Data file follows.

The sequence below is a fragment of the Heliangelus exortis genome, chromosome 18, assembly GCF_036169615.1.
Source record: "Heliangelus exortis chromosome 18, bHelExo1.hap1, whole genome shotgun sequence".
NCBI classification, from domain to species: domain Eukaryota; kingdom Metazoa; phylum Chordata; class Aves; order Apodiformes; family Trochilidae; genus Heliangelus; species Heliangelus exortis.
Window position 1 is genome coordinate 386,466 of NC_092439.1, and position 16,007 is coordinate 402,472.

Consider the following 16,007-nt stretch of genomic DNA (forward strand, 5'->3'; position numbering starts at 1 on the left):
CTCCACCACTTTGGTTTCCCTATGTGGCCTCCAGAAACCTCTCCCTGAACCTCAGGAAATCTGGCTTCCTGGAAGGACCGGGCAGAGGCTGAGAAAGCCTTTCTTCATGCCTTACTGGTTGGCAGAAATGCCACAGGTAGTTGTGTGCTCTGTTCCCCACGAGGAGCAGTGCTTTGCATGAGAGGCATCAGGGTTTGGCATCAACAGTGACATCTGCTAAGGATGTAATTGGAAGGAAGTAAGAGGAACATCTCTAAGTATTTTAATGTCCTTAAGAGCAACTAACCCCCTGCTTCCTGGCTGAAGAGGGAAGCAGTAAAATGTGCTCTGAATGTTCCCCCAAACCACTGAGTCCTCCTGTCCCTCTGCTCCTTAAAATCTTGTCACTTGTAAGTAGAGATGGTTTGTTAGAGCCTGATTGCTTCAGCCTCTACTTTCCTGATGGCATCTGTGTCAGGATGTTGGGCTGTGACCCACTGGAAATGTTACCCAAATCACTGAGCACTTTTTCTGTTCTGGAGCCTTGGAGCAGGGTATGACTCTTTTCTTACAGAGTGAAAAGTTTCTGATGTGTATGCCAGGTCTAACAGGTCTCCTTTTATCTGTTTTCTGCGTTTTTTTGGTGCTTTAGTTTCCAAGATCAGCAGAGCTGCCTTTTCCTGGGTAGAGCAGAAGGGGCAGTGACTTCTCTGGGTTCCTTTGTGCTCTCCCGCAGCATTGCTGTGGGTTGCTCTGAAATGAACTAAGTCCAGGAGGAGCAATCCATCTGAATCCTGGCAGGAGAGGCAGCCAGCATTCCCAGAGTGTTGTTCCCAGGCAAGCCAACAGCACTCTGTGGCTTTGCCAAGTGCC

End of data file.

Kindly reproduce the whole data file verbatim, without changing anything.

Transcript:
The sequence below is a fragment of the Heliangelus exortis genome, chromosome 18, assembly GCF_036169615.1.
Source record: "Heliangelus exortis chromosome 18, bHelExo1.hap1, whole genome shotgun sequence".
NCBI classification, from domain to species: domain Eukaryota; kingdom Metazoa; phylum Chordata; class Aves; order Apodiformes; family Trochilidae; genus Heliangelus; species Heliangelus exortis.
Window position 1 is genome coordinate 386,466 of NC_092439.1, and position 16,007 is coordinate 402,472.

Consider the following 16,007-nt stretch of genomic DNA (forward strand, 5'->3'; position numbering starts at 1 on the left):
CTCCACCACTTTGGTTTCCCTATGTGGCCTCCAGAAACCTCTCCCTGAACCTCAGGAAATCTGGCTTCCTGGAAGGACCGGGCAGAGGCTGAGAAAGCCTTTCTTCATGCCTTACTGGTTGGCAGAAATGCCACAGGTAGTTGTGTGCTCTGTTCCCCACGAGGAGCAGTGCTTTGCATGAGAGGCATCAGGGTTTGGCATCAACAGTGACATCTGCTAAGGATGTAATTGGAAGGAAGTAAGAGGAACATCTCTAAGTATTTTAATGTCCTTAAGAGCAACTAACCCCCTGCTTCCTGGCTGAAGAGGGAAGCAGTAAAATGTGCTCTGAATGTTCCCCCAAACCACTGAGTCCTCCTGTCCCTCTGCTCCTTAAAATCTTGTCACTTGTAAGTAGAGATGGTTTGTTAGAGCCTGATTGCTTCAGCCTCTACTTTCCTGATGGCATCTGTGTCAGGATGTTGGGCTGTGACCCACTGGAAATGTTACCCAAATCACTGAGCACTTTTTCTGTTCTGGAGCCTTGGAGCAGGGTATGACTCTTTTCTTACAGAGTGAAAAGTTTCTGATGTGTATGCCAGGTCTAACAGGTCTCCTTTTATCTGTTTTCTGCGTTTTTTTGGTGCTTTAGTTTCCAAGATCAGCAGAGCTGCCTTTTCCTGGGTAGAGCAGAAGGGGCAGTGACTTCTCTGGGTTCCTTTGTGCTCTCCCGCAGCATTGCTGTGGGTTGCTCTGAAATGAACTAAGTCCAGGAGGAGCAATCCATCTGAATCCTGGCAGGAGAGGCAGCCAGCATTCCCAGAGTGTTGTTCCCAGGCAAGCCAACAGCACTCTGTGGCTTTGCCAAGTGCC